Chris Dodd says he’s doing consumers a favor by pushing his nutty Credit Cardholders’ Bill of Rights, which passed the House yesterday. He’s not. If Dodd’s bill becomes law, some consumers will have a harder time getting credit cards on any terms, while others will face steeper interest rates and fees. That’s a high price we’ll all have to pay just so the Senate’s most vulnerable Democrat can hang on to his seat.
In an article yesterday on The Huffington Post, Dodd claims he’s been fighting the card lenders for twenty years, “waging what was then a lonely fight.” Actually, if you compare what the card industry looked like 20 years ago to how it looks today, you’ll be astonished at how much better a deal consumers are lately getting. And government regulation isn’t what drove the improvement; free-market innovation and competition, did. Twenty years ago, all consumers paid the same interest rate—and it wasn’t low (19.8%). Twenty years ago, everyone paid an annual fee. There were few rewards programs.
So, again, while Chris Dodd was fighting what he admits was a fruitless and lonely fight, card companies were coming up with ways to profitably deliver a better and better deal to consumers. (Some of those deals were so good, in fact, that the lenders that offered them are now out of business.) And, again, Dodd’s lonely crusade on behalf of the consumer had nothing to do with it.
But if the bill Dodd is pushing becomes law, some of those benefits will disappear. The bill would, for instance, prohibit card companies from changing the rates they charge “at any time, for any reason.” Translation: instead of a borrower’s interest rate varying up and down, it will just stay up. Or fees will rise, to offset issuers’ loss of pricing flexibility.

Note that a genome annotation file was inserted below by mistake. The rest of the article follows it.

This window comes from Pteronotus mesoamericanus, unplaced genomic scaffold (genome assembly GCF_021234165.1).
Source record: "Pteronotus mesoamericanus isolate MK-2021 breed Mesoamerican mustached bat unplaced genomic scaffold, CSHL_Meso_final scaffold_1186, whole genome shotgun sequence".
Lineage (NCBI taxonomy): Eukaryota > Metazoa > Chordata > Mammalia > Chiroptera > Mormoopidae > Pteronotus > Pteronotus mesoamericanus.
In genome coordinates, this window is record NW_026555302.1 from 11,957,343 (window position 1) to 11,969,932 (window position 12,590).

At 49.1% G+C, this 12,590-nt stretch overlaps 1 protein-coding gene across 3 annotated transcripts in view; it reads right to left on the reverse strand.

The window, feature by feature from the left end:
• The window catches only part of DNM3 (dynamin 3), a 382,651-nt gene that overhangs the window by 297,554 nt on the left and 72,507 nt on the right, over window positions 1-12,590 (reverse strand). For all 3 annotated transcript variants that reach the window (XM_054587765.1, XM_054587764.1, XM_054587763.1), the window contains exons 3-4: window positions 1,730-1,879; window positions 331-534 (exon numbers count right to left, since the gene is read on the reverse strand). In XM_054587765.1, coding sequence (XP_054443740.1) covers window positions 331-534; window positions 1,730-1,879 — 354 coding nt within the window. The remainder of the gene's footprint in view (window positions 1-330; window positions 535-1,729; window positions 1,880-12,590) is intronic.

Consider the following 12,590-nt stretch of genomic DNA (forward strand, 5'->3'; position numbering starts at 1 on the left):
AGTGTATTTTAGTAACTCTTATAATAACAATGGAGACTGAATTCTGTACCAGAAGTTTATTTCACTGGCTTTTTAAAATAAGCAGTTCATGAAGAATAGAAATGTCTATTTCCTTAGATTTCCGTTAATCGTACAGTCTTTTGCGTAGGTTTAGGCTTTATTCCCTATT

Dodd’s misbegotten bill would reduce competition and raise costs for the consumer—all so his office can generate press releases that say things like “Dodd Fights Card Companies.” In fact, his fight will end up hurting his own constituents. (In his Huffington Post piece, Dodd writes that his legislation “will prevent card companies from tricking customers.” If the press were better-educated on the topic, we’d also read that Dodd is trying to “trick” consumers into believing his legislation will help them, when it won’t.)
In fairness, the past year has not been kind to Dodd; I can see why he wants to change the subject. First came word he’d received a sweetheart loan from Countrywide—a company under the purview of the Senate Banking Committee, which he chairs. He has yet to provide any details about the loan, despite promises otherwise. Next was the news he’d been ably to buy a cottage in Ireland at a well-below-market price, in a deal arranged by a pal who’s also a convicted felon. Most recently, Dodd snuck language into the stimulus bill that enabled those AIG bonuses—then denied knowing anything about it.
Given all this, you won’t be surprised to learn that Dodd’s poll numbers have been sagging. One recent poll puts his disapproval rating at 58%. In the runup to his reelection bid next year, Dodd trails one potential Republican opponent by 16 points. So, yes, he would benefit from a distraction.
Unfortunately, the distraction he’s come up with, this cussed cardholder’s bill of rights, will do more harm than good for the people he says he’s trying to help.
As it happens, Chris Dodd is my Senator. But I don’t have a sense that he represents me, or has my interests at heart. (I especially didn’t feel that way when he moved his entire family to Iowa for a year when he was running for president.) He just loves the power that comes from being a Senator, and loves being a professional politician. He’s more than willing to engage in some demagoguery that actually hurts his constituents, if that’s what it takes to get reelected. Just the sort of pol, that is to say, that should be shown the door by voters next election.
What do you think? Let me know!